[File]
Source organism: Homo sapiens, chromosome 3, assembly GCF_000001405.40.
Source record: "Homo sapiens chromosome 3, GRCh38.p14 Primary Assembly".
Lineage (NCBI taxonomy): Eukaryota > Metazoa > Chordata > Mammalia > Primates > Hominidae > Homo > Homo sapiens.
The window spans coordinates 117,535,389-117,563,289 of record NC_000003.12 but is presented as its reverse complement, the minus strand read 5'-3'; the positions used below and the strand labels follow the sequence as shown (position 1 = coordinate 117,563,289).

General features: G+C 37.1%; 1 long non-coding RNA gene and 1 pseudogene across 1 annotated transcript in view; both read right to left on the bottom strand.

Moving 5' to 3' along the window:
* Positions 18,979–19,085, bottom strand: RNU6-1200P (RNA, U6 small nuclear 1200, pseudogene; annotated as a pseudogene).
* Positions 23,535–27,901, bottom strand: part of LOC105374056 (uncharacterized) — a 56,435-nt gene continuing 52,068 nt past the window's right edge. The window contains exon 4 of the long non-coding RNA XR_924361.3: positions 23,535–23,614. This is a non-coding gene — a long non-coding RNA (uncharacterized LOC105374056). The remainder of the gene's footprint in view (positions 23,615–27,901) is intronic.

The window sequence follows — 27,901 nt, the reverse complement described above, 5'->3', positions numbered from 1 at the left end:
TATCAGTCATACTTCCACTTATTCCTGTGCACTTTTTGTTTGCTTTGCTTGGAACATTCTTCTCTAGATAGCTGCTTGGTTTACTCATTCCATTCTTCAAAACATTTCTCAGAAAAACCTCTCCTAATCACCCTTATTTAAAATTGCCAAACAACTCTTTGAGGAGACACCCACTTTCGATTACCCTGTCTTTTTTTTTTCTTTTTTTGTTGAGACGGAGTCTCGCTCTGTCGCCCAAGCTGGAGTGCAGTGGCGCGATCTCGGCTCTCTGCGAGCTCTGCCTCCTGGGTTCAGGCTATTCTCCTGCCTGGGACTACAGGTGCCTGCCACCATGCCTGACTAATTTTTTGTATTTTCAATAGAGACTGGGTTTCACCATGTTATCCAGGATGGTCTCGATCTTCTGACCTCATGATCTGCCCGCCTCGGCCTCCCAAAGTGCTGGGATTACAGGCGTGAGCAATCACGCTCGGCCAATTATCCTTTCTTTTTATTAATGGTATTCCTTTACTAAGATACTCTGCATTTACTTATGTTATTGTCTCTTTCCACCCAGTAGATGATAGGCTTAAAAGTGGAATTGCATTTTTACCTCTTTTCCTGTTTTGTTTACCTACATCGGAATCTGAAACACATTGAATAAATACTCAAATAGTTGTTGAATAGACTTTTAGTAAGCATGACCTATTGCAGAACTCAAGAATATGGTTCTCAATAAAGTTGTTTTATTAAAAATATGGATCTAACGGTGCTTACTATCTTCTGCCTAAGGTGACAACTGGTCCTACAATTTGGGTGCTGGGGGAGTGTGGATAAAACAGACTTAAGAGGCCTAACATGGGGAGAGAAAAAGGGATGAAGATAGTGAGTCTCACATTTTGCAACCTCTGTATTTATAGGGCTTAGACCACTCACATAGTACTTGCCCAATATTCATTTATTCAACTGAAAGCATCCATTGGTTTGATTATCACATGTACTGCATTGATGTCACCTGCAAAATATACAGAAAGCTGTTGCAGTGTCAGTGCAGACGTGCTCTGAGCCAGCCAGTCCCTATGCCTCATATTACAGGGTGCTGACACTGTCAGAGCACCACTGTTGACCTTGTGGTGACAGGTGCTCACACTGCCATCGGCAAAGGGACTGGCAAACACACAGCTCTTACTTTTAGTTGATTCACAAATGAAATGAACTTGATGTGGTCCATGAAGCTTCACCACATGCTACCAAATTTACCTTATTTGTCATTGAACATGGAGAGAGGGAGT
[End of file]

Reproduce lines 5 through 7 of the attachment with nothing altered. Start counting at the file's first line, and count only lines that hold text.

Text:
General features: G+C 37.1%; 1 long non-coding RNA gene and 1 pseudogene across 1 annotated transcript in view; both read right to left on the bottom strand.

Moving 5' to 3' along the window:
* Positions 18,979–19,085, bottom strand: RNU6-1200P (RNA, U6 small nuclear 1200, pseudogene; annotated as a pseudogene).